Wednesday, 8 March 2017

Mr and Mrs Heywood’s fine house ...... pushing back the history of Edge Lane

Looking towards Chorlton, with Heywood's house on our left, 1914
There will be someone I know who has the answer to the mystery of those two houses on Edge Lane which stood between Longford Park and Alderfield Road.

Mystery is perhaps over egging it a bit but they are there on the maps from the 1890s appear on the rate books for 1863 and will have been demolished well within living memory.

Now I can be pretty sure that they date from 1863 and the first residents will have been Mr & Mrs  Heywood who occupied the house beside the park and Mr John Bury who lived in the adjoining property.

The Heywood family can be tracked to Didsbury in 1851, Stretford a decade later and so I guess the move just across the boundary into Chorlton made sense.

Our two houses and a few more, 1893
Given that they were in Stretford in 1861 and the rate books show them on Edge Lane two years later I rather think they were the first occupants.

And it was an impressive house consisting of thirteen rooms, set in its own grounds and  with commanding views across open land to the north and south.

Mr Heywood variously described himself as a Land agent and Commission Agent who left his wife Hannah sufficient money for her to style herself as of “private means.”

And there is no doubt the family were well off.  In 1851 at the age of 38 he described himself as “retired” and on his death in 1874 left his wife Hannah £7000 and when she died in the November of 1911 she in turn left £12987.

Looking towards Stretford, 1914
All of which put them in good company for the other residents of the grand houses which stretched back towards the village were equally well off  describing themselves as professionals and merchants and living in properties which commanded rateable values of  up to nearly a £100 in the mid 1860s.

These represented what could be described as the first development boom, preceding the one that transformed the area around the Four Banks by almost 20 years.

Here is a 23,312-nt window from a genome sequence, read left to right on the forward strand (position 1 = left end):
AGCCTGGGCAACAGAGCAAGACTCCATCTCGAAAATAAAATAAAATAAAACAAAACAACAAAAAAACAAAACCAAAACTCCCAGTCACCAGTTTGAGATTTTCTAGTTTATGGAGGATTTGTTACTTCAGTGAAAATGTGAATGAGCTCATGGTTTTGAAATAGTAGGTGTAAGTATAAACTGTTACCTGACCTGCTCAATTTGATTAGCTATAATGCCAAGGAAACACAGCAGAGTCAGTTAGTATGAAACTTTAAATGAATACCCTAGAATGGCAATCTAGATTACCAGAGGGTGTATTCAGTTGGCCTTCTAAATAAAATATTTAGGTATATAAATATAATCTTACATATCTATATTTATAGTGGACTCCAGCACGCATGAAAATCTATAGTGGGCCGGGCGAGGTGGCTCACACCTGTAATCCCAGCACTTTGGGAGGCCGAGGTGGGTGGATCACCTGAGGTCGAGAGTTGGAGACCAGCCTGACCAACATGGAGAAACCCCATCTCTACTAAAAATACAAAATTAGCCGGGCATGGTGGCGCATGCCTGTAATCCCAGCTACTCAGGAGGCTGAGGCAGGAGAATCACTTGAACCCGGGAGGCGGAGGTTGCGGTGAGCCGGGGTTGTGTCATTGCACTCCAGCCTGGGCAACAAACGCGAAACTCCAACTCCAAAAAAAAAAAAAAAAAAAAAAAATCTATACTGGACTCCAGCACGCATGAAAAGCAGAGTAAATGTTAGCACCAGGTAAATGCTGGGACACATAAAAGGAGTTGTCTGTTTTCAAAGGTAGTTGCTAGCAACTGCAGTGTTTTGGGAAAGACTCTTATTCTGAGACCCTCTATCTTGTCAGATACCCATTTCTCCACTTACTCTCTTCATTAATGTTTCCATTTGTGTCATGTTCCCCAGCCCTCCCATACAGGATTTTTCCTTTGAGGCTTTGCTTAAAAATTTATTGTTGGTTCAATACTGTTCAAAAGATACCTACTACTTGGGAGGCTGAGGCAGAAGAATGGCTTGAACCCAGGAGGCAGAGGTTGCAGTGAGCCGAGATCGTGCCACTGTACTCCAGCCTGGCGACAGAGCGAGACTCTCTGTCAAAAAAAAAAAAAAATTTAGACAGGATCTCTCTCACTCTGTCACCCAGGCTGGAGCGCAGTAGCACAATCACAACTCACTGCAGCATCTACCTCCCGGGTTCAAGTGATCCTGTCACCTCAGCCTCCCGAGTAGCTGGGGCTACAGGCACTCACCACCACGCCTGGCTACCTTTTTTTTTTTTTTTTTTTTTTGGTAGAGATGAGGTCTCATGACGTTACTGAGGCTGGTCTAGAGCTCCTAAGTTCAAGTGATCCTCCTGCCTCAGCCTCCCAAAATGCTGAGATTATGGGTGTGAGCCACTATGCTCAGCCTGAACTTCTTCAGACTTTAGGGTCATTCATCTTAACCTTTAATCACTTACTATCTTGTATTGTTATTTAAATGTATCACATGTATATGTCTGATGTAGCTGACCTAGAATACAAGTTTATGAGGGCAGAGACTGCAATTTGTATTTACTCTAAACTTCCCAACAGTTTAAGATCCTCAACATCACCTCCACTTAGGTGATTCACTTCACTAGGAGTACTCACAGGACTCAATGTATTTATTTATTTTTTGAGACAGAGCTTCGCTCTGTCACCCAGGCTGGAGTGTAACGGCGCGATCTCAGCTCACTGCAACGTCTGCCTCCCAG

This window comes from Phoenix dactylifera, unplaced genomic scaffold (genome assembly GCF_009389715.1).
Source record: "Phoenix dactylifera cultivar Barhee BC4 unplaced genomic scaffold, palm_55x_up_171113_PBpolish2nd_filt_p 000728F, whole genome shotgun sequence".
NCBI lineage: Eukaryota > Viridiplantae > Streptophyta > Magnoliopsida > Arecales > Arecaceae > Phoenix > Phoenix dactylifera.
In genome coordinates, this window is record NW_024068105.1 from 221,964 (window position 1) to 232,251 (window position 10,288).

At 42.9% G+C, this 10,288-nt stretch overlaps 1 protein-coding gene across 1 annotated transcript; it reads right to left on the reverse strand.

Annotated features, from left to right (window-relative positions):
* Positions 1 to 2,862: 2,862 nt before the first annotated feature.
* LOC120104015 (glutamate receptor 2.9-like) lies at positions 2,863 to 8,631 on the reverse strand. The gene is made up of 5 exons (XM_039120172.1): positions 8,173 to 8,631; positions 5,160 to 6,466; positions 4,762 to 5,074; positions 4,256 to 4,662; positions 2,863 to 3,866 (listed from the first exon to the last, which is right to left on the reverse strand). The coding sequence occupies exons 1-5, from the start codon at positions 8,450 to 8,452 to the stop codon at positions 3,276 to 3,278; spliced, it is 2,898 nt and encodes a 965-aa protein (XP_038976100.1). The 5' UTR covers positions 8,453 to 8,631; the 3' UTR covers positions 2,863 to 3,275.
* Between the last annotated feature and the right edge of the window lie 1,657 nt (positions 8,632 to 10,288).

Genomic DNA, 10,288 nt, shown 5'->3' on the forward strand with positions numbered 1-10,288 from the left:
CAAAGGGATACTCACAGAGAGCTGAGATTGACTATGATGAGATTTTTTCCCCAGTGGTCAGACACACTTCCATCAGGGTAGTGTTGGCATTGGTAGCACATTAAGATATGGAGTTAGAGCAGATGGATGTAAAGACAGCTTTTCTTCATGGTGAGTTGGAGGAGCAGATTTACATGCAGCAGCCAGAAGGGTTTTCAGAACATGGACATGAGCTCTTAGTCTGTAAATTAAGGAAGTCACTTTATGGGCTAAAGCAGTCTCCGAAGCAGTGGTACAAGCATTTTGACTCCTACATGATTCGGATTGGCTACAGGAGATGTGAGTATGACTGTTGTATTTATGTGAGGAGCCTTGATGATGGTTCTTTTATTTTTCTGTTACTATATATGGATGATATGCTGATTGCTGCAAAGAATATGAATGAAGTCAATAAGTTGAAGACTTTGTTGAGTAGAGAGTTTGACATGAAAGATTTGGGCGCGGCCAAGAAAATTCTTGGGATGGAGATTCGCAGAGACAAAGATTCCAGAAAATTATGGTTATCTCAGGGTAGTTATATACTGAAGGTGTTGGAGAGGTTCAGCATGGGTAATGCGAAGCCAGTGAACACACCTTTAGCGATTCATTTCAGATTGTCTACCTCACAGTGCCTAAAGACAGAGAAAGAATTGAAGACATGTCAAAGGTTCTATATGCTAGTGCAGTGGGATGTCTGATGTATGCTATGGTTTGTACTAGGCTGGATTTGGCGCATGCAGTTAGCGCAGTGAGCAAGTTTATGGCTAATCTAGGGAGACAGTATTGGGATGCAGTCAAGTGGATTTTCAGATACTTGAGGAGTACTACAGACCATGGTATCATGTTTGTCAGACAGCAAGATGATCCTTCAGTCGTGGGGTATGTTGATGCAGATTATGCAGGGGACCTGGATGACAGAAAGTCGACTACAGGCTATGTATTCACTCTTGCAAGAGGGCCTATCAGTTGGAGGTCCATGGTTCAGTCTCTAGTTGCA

In part I suspect it will have owed a lot to the arrival of the railway at the bottom of Edge Lane in 1849 which provided these people of plenty with a swift route into town and allowing them also to live in what was still a rural community.

One of the grand houses on Edge Lane and Alderfield Road ,1959
But a century later these grand homes were too big for modern living and they fell to the cheap jack developer who carved them up into bed sits or wiped them away altogether.

After all the the foot print of a house like ours along with its garden could accommodate a large block of flats with space left over for a car park

Happily those that survived have either been converted into more stylish flats or returned to single families.

Sadly ours were torn down.  I am not exactly sure when, but in 1969 the home of Mr and Mrs Heywood was occupied by a James Ashcroft while its neighbour had been subdivided.

So it will have been after that but when is as yet unclear.

On the other hand as so often happens someone  well pop up with the answer.

We shall see.

And within hours of posting the story Peter Thompson, commented that "the Alderfield Road flats were built in 1973. I worked on them as an apprentice painter and decorator aged 16, my first ever job."

And that I am guessing is just the start.

Additional research by Andy Robertson   

Next; some of the other fine homes of the people pf plenty on Edge Lane a century and ore ago

Pictures; looking north along Edge Lane with the Heywood house behind the wall to our left, 1914, Identifier m17758 , and looking towards Stretford, 1914, m17758, Edge lane north east junction with Alderfield Road, A E Lander, 1959, m17783, courtesy of Manchester Libraries, Information and Archives, Manchester City Council, http://images.manchester.gov.uk/index.php?session=pass and detail of Edge Lane in 1893 from and the OS map of South Lancashire, 1893, courtesy of Digital Archives Association, http://www.digitalarchives.co.uk/

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